Really? You don't see how the kind of group which would kill thousands of civilians might exact revenge on an informant? You don't see how, in a small, tight-knit group, just revealing that there was a human informant might expose him? You don't see how it might be possible that we would want to keep that informant so he could give us information on others in the group?

    You don't see how identifying the technique we used to target someone could be detrimental? You don't see that if we identified, say, mobile phones as the way we targeted them, then they might stop using mobile phones? You don't see that if they were aware that mobile phones were used for targeting, and had procedures in place to mitigate that, then they could slowly work out (through trial and error and communicating lessons among a group) exactly how we used mobile phones to target them, and thus avoid it?

    You don't see that it might be ever so slightly detrimental if every time you took out a target, you had to recruit an entirely new intelligence network or invent an entirely new technology, because you blew your old one by publicising how you did it? You don't see how, in a situation where there are a lot of potential targets trying to attack us, that might endanger lives by slowing operations against them down to a crawl?

    How hard are you trying?
    Modern Man wrote:
    People within US territory get the protection of the Constitution. Outside of American territory, the applicability of the Constitution is a gray area. No one would argue that German soldiers captured on the battlefield in WWII had the right to counsel, for example. If this guy in Yemen was not an American citizen, we wouldn't be having this debate.

    Bingo. This has happened before (US citizens fighting vs the US in Afghanistan, Iraq, WW2, WW1, etc), and it will happen again. You had a bit of a civil war a while back I seem to remember, fairly sure Lincoln ordered a lot of US citizens killed then.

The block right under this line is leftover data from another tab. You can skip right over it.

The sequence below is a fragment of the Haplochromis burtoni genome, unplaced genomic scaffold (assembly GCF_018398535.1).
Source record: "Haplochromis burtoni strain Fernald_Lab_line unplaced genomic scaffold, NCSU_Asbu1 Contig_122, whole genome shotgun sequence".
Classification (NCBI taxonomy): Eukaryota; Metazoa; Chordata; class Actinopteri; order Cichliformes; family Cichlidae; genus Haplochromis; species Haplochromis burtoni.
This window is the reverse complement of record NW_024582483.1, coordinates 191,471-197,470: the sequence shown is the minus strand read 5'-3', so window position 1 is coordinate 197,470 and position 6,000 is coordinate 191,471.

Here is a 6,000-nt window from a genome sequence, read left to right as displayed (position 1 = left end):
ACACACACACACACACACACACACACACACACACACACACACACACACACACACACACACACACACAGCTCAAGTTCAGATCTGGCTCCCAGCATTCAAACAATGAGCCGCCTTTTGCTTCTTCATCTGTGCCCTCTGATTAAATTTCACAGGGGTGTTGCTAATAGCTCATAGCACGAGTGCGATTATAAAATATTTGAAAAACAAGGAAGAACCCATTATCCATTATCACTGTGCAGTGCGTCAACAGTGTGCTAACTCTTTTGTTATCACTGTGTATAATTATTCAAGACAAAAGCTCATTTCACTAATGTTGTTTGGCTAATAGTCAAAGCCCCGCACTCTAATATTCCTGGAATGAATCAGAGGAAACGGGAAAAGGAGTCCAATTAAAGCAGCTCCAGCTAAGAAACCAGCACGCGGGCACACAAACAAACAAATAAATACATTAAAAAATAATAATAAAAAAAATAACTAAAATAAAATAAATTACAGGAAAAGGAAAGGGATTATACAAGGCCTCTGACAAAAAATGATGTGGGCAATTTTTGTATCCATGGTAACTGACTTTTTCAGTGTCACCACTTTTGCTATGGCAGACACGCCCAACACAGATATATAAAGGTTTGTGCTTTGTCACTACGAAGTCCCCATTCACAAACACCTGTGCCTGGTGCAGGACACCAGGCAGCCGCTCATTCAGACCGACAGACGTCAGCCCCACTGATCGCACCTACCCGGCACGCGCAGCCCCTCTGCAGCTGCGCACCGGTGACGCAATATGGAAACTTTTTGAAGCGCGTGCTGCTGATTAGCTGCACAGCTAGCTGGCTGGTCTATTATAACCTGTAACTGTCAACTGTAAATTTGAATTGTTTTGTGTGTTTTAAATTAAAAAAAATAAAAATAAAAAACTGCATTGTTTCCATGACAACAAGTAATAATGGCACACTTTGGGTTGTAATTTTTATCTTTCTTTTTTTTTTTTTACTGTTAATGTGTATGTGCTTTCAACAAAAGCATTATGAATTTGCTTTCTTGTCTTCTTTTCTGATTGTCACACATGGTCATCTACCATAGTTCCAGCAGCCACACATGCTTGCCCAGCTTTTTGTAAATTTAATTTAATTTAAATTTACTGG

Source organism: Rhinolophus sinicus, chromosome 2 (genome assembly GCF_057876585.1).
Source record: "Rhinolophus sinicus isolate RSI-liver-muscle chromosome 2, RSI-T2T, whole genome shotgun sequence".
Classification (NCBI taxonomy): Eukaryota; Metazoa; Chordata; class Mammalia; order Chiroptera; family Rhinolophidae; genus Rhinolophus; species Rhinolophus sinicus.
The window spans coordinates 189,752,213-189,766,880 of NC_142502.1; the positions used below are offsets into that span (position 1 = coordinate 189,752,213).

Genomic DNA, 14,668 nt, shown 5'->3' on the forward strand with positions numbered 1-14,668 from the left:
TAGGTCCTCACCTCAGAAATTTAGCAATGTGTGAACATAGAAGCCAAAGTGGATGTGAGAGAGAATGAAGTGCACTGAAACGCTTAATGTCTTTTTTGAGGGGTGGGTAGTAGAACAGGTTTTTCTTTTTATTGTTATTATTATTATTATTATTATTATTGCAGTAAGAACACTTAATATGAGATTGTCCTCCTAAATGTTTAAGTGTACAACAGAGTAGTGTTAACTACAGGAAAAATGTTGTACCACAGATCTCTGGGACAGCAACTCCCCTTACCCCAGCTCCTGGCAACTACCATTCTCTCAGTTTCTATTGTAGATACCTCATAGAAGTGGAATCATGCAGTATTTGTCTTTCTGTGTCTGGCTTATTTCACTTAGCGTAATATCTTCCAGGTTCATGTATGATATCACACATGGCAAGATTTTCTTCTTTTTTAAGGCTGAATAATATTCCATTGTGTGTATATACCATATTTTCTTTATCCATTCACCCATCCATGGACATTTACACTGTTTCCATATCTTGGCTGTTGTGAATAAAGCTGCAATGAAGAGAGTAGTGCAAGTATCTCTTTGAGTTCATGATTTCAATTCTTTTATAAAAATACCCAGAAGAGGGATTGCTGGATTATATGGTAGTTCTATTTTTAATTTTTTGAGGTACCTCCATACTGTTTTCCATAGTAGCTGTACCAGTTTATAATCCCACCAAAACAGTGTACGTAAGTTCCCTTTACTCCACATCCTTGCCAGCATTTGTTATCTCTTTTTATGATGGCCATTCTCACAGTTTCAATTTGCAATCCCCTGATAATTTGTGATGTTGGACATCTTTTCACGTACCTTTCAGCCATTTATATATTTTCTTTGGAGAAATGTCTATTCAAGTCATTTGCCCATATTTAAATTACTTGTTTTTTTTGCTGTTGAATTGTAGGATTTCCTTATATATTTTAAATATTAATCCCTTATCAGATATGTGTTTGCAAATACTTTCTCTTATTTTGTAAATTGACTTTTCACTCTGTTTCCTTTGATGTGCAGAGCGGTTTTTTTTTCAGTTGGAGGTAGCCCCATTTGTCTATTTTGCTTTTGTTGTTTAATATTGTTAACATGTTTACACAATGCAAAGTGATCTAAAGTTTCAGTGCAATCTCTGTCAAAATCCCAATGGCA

I completely agree that the real threat of terrorism is from the reaction to it rather than the act. However, if you think that the act of killing as many people as possible for political effect isn't one of 'war', then you have issues. Furthermore, if you agree with this line of argument, please remember the next time 3,000 people are killed in a terrorist act against the US, to tell everyone you know (or yourself if your friends are involved) to just man up and accept that this is part of the world we live in - as I'm sure you did nine years ago. Please also tell all the people who don't agree with you, and would rather not live under threat of an unlikely but rather inconvenient incident of wholesale murder, that they should be happy they are free to get killed en masse. Yes?

    I honestly do think that we over-react to the terrorist threat, but that debate isn't quite as easy or one-sided as some people have made it seem. Killing a man who has openly and avowedly sided and planned with existential enemies (whatever you think about the threat, it's hard to argue that this isn't an existential struggle for suicide bombers) of the US, while threatening people for practicing the freedoms you are worried about protecting, doesn't seem to be too much of a stretch - whatever his passport says.

  • Dark_SideDark_Side Registered User regular
    edited October 2010
    German soldiers have little to do with the issue, as they aren't american citizens, furthermore you're trying to apply an example using an actual war between nations to dealing with terrorist groups, two entirely different things.

    Secondly I don't believe that an american citizen loses constitutional protections from the US govt as soon they step off of american soil. True they cannot expect their rights to apply in another country, but by and large their president shouldn't be able to unilaterally declare them assassination targets while living abroad in spain either. And that really goes to the heart of the issue for me. Today it's a brown skinned guy with a beard who probably actually is up to no good, and his death warrant has been signed by Obama who I trust to make sound decisions. What about tomorrow, when it's Sarah Palin doing the signing, or someone with actual ill intent, what exactly do we do when there's absolutely zero checks in place to ensure someone with a score to settle doesn't abuse this? Because it will be abused, and it will not go away when the scourge of terrorism is no longer the hot button issue. The question is what hot button issue will it be next?